•  Business game in class where students are practically familiarized with the problems of inventory control and management.

    Readings (common to sessions 8-10):

    •  "Inventory Management", Resource Planning", and "Lean Systems", Chapters 15, 16, and 11 in Operations Management, L.J. Krajewski & L.P. Ritzman.
    • Abernathy, F.H. et al, (2000), "Control Your Inventory in a World of Lean Retailing", Harvard Business Review, Nov-Dec, pp. 169-176.
    • Liker, J.K. & Choi, T.Y. (2004), "Building Deep Supplier Relationships", Harvard Business Review, December, pp. 104-113.

9. Production Planning and Inventory Control I

  • Deterministic models: Economic Order Quantity
  • Materials Requirements Planning (MRP)
  • Application exercises in class

10. Production Planning and Inventory Control II

  • Just-In-Time – KANBAN
  • Integrated exercise: Determining inventory strategy

11. Production Scheduling

  • Operations Scheduling and Monitoring
  • Application exercises in class


    • "Scheduling", Chapter 17 in Operations Management, L.J. Krajewski & L.P. Ritzman.
    • Article

12. Statistical Quality Control and Total Quality Management – TQM

  • Overview and introduction to Quality Management, Fundamental definitions
  • Basics of Statistic Process Control (SPC)
  • Application exercises in class


    • "Process Performance and Quality", Chapter 5 in Operations Management, L.J. Krajewski & L.P. Ritzman.
    • Grant, R.M. et al (1994), "TQM's Challenge to Management Theory and Practice", Sloan Management Review, Winter, pp. 25-35.

Recommended or Required Reading

Krajewski, L.J. and L.P. Ritzman (2005). Operations Management: Strategy and Analysis, 7th Edition, Addison-Wesley, ΝΥ. (Newer and older editions, as well as any other Operations Management textbook cover all relevant issues).

Articles according to the above list.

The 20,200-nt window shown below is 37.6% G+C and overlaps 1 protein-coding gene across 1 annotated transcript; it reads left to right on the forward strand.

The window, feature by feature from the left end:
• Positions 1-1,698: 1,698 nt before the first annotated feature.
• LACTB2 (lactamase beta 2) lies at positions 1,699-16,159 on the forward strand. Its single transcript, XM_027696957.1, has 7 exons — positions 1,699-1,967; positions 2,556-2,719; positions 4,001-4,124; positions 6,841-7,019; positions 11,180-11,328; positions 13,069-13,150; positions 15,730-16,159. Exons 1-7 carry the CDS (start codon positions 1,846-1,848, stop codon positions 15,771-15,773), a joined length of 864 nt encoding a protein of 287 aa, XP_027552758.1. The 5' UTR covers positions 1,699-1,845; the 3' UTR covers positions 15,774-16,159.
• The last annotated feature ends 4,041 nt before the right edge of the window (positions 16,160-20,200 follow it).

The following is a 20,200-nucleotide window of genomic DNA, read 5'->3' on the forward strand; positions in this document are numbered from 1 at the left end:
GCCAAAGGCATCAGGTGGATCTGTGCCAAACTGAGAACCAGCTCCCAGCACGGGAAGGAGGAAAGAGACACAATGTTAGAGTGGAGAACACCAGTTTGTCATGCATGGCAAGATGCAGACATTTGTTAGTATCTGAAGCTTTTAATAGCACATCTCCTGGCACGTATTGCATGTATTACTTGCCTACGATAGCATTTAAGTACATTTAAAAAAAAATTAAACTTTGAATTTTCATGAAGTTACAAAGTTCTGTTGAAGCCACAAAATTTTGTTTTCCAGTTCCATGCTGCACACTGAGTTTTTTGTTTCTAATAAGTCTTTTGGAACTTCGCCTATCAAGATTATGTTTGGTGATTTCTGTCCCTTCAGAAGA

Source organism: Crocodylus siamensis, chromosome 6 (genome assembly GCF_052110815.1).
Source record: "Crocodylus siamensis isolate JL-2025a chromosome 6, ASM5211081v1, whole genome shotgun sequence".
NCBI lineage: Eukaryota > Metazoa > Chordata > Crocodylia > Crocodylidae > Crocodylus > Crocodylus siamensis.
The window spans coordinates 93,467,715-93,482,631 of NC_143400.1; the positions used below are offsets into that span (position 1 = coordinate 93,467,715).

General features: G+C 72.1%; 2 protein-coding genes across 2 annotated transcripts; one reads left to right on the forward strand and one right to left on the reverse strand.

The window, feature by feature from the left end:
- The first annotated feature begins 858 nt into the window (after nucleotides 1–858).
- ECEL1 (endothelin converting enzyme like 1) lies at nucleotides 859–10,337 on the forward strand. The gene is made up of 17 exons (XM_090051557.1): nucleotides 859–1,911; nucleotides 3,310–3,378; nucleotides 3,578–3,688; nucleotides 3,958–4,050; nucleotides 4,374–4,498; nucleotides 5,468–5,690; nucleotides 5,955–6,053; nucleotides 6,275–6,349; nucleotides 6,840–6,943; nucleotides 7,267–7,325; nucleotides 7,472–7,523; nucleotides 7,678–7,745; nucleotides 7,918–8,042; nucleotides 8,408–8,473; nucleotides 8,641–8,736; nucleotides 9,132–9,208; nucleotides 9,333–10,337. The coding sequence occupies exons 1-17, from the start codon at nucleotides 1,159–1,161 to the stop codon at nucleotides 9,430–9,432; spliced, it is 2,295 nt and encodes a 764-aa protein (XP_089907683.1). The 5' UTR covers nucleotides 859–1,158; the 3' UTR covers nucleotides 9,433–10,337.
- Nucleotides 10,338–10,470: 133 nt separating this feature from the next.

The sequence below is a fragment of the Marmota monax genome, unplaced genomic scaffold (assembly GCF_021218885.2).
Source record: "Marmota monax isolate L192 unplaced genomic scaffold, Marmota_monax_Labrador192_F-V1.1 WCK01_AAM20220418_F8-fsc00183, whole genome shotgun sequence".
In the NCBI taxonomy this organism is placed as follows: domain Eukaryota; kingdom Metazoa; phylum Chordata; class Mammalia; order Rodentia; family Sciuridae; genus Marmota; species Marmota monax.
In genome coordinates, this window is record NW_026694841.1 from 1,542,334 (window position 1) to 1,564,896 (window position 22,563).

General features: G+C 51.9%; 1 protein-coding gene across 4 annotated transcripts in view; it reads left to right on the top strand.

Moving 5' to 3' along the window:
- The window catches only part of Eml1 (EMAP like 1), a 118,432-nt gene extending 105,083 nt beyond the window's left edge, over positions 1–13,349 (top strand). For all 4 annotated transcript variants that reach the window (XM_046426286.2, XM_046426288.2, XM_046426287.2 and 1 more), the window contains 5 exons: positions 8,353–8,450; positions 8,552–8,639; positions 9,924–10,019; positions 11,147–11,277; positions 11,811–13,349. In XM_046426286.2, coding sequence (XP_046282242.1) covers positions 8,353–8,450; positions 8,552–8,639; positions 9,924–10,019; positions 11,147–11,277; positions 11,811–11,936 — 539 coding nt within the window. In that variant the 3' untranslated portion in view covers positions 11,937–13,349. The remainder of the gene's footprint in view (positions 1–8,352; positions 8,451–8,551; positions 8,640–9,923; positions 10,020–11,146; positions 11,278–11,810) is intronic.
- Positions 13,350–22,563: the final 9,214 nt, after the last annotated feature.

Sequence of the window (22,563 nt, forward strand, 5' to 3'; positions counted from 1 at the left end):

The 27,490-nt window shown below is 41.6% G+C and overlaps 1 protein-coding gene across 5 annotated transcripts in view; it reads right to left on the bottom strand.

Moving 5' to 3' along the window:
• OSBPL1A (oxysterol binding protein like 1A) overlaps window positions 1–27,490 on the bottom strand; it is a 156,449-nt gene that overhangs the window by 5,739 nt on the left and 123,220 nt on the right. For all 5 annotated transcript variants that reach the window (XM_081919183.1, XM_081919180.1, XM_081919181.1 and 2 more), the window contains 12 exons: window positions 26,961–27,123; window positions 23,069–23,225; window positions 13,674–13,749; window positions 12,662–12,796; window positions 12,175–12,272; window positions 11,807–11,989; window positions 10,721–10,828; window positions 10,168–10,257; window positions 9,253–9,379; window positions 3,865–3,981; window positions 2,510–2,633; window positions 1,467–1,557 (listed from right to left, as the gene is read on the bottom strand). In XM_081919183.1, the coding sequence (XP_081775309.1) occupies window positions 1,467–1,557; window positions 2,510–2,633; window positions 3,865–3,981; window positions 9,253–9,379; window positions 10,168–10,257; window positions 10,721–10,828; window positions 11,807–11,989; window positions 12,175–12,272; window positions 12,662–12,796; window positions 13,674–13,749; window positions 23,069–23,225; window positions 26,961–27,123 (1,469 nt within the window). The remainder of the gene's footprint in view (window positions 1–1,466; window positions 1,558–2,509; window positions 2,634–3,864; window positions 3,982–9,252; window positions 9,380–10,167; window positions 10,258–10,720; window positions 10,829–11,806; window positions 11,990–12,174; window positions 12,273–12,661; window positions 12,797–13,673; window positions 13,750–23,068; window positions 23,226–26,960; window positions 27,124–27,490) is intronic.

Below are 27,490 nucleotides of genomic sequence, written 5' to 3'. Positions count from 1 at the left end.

Planned learning activities and teaching methods

Lectures, exercises in class, case assignments and readings, video illustrations and Business Game. Cases and readings are discussed in class, case assignments are also handed in written and can be part of formal assessment.

Assessment methods assessment methods and criteria

  • Two case studies to accomplish in groups of two students (30% (2*15%) of final grade).
  • One individual reading note (10% of final grade).
  • Final individual written exam (60% of final grade).

The first case study "Disney" consists of various documents that assess the students' understanding of fundamental introductory aspects of operations management and operations strategy. Students are asked to reflect on how an entertainment company and especially entertainment parks take into account different operational and strategic changes, and how operations interact with other functions of the enterprise.

The second case study "Fitness Plus Part A" (Krajewski & Ritzman, 2005, p. 272) is a capacity analysis and planning case. Students are faced with the problem of a fitness center that operates a number of training areas all which have different demand and different capacity. Students should calculate capacity of each area as well as total capacity for the center, and suggest how capacity should be balanced and what moves the center should make in view of maximizing utilization and customer satisfaction. The case requires calculation, reflection and use of capacity notions such as peak and effective capacity, capacity cushions and break-even analysis.

The reading note will be accomplished on the basis of one of the suggested articles (above list) selected by each student. Students can also propose a topic of their own choice. A template for the reading note will be distributed separately.

The final exam lasts for three hours and is composed of two parts. The first assesses through short questions and mini-cases the understanding of fundamental operations management concepts such as different operations paradigms (standardized and diversified mass production, lean production), product, service and process development concepts, procurement, location and lay out issues, forecasting issues and quality management. The second part is based on problems and assesses the different quantitative aspects of the course focusing on inventory management, capacity planning and statistic process control. The above are indicative areas covered, each exam is tailored to the specific emphasis given in class and adapted to what was examined in the case studies